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Thanks for visiting my vintage Hamilton watch blog. I like to restore US-made Hamilton wrist watches back to their original glory and share my experiences with other enthusiasts. Use the "Search" space below if you know what model you're looking for. Feel free to leave polite comments or questions in the spaces provided. Also check out my "watches for sale" on my Etsy site - the link is on the right, just below.

Wednesday, November 14, 2012

1928 Hastings

In 1928 Hamilton introduced a series of new watches that dramatically expanded the list of available men's strap watches.  Included in the new model line up was the Hastings.  It would continue to be produced through 1933.

The Hastings was available in both solid gold as well as filled gold, in both yellow or white.

Interestingly, the "exploding numeral" dial pattern shown in the 1928 and 1929 catalogs is either extremely rare, or was never actually produced.


Photobucket

The later catalogs showed the traditional luminous dial pattern for the model, although a black enamel dial pattern exists (but wasn't referenced in the catalogs) as well as a couple of applied gold numeral dial patterns that were purchased from Flukiger, Switzerland and are exceptionally uncommon.  There were a lot of oddities to the Hamilton watches back in this period.

Photobucket

Behind the dial you will find a 6/0 sized,17 jewel, 987 movement in the earlier models or a 987F in the later models.  Either movement is just as likely to be found but a 987E or 987A would surely be a later replacement.

The Hastings is very similar to another period model called the Greenwich (see my earlier post).  The main difference between the two models is the bezel shape.  The Greenwich's bezel is thicker and has steps to it while the Hastings is thinner and has a single rounded contour.  The watches are basically the same size but the Greenwich appears a little smaller since the thicker bezel requires a slightly smaller crystal.

The vast majority of the time you will find the watch with an older luminous dial and hands.  Sometimes they can look pretty rough and it's really a judgement call when and if to refinish an old dial.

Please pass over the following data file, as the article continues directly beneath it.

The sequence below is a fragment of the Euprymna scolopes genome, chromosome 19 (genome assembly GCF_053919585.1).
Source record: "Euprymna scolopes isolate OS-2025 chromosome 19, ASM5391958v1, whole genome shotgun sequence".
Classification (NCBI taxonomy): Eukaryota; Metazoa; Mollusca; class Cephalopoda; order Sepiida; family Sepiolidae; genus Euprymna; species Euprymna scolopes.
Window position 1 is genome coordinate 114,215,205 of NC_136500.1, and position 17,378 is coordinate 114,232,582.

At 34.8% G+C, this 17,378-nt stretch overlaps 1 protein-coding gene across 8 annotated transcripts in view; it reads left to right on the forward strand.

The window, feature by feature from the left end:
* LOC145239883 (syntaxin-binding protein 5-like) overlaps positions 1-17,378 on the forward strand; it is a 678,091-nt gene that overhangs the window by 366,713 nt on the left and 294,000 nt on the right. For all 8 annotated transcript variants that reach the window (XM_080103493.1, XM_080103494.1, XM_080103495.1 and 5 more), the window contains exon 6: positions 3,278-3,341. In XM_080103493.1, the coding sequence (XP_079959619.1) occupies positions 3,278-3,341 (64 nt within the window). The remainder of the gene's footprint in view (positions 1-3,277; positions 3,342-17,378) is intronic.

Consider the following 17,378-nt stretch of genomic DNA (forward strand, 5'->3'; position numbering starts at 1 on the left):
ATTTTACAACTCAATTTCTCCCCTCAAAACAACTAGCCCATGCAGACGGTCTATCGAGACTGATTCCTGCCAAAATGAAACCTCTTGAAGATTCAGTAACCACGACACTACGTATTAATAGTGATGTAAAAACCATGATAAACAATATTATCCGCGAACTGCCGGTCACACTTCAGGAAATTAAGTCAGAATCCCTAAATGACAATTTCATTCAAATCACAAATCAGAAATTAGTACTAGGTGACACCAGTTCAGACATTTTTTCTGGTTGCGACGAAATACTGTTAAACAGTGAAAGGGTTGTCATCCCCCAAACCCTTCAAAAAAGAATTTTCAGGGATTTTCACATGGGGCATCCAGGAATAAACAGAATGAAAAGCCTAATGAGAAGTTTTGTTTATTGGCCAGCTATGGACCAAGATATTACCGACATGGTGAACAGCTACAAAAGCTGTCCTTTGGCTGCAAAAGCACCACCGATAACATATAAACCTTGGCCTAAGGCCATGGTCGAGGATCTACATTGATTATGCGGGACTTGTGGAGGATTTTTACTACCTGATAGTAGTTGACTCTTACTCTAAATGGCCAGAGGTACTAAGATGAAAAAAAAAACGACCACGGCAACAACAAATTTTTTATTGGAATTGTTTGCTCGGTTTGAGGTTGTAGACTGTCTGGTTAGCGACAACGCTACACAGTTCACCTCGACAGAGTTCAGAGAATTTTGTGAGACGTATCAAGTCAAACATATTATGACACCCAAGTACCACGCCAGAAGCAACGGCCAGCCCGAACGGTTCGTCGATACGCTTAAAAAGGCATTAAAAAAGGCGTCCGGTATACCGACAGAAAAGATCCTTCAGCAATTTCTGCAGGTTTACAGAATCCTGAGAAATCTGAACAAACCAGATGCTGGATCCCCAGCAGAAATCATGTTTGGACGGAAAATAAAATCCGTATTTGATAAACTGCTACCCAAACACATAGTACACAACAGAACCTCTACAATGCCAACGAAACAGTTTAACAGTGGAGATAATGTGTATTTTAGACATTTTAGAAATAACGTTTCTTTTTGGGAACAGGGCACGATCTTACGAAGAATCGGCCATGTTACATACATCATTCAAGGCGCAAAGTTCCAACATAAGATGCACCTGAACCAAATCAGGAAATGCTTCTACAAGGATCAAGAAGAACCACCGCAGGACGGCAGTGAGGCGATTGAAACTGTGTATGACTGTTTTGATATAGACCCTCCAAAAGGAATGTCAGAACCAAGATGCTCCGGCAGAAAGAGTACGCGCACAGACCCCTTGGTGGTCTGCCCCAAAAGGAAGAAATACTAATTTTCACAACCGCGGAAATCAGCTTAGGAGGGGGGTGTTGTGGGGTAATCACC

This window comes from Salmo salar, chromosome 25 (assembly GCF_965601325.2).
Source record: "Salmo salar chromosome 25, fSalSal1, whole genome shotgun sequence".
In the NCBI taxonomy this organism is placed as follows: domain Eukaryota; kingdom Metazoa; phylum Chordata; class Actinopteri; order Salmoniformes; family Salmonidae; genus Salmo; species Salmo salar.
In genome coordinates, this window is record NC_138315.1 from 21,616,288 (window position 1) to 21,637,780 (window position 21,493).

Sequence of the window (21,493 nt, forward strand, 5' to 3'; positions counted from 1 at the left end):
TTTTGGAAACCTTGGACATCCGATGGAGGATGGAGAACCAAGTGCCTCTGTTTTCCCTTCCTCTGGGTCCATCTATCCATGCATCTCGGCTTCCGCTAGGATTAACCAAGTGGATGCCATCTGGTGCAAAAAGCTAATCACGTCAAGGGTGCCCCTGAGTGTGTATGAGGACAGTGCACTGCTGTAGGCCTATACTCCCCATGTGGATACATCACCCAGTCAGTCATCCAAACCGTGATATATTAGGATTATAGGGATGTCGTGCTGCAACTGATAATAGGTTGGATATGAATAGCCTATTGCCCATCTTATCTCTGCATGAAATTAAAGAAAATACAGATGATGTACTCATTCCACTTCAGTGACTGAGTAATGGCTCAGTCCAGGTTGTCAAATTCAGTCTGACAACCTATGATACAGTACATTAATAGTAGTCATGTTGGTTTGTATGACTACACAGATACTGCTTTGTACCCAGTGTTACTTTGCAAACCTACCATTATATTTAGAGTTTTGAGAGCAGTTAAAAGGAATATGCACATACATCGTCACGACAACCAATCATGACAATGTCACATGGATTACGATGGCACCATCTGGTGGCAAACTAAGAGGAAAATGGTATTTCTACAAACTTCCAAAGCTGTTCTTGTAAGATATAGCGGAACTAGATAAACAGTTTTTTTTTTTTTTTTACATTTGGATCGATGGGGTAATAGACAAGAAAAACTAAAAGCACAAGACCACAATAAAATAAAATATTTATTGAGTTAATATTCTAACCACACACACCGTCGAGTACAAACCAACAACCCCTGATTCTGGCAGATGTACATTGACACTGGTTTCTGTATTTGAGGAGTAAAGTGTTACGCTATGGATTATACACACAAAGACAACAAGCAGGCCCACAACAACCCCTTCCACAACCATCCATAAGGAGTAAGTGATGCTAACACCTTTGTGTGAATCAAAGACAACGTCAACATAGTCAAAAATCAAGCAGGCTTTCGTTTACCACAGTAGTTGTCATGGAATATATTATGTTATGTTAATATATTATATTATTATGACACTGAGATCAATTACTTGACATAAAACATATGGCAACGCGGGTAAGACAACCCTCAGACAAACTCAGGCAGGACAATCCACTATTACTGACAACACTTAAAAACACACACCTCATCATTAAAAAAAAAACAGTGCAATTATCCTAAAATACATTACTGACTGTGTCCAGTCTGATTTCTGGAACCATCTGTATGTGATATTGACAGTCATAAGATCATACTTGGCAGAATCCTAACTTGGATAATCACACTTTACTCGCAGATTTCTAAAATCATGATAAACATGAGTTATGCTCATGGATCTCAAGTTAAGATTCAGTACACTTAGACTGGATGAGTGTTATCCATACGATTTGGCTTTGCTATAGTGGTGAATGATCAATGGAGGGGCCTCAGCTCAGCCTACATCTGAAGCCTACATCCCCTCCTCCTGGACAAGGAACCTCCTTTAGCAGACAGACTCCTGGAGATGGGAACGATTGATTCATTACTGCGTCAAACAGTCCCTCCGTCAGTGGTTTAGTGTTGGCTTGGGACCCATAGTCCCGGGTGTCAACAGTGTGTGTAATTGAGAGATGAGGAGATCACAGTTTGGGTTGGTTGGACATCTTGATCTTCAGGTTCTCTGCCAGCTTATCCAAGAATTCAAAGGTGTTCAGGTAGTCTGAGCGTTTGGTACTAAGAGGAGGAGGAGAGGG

My personal opinion is "it depends".  If the dial and hands match nicely and there's no glaring distractions, like dark spots or damage, then I lean toward originality.  If the hands don't match or the dial is on the ugly side, then I prefer to refinish. 

Here's a before and after of a Hastings that I restored for my personal collection.  Note in this before shot that the luminous material on the dial and hands doesn't match and the dial is very spotted, especially on the right side.

Hastings, Uploaded from the Photobucket iPhone App

Afterwards, this watch looks crisp and is a striking improvement.

Hastings

Here's another "after shot" of a different Hastings that I restored for someone else.  I've done several of these Hastings over the last couple of years and every one of them has been in white cases.  In fact, I've never personally seen a yellow version.

Hastings

But, just to prove that the yellow ones do exist, here's a photo of a yellow Hastings with the black enamel dial - a really nice example in my opinion - courtesy of my friend, Tom Diss.

Hastings

4 comments:

  1. I was in San Diego and bought a hasting or at least I think it is. It has a black dial and the numbers look different. I would like to send a picture.

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  2. Feel free to send me a photo. Just click the "Clicking Here" link above my photo at the top of the screen.

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  3. Hi can you tell me the proper replacement crystal code for the Hastings?

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    Replies
    1. Better late than never.... BB Q2310 231 (glass)

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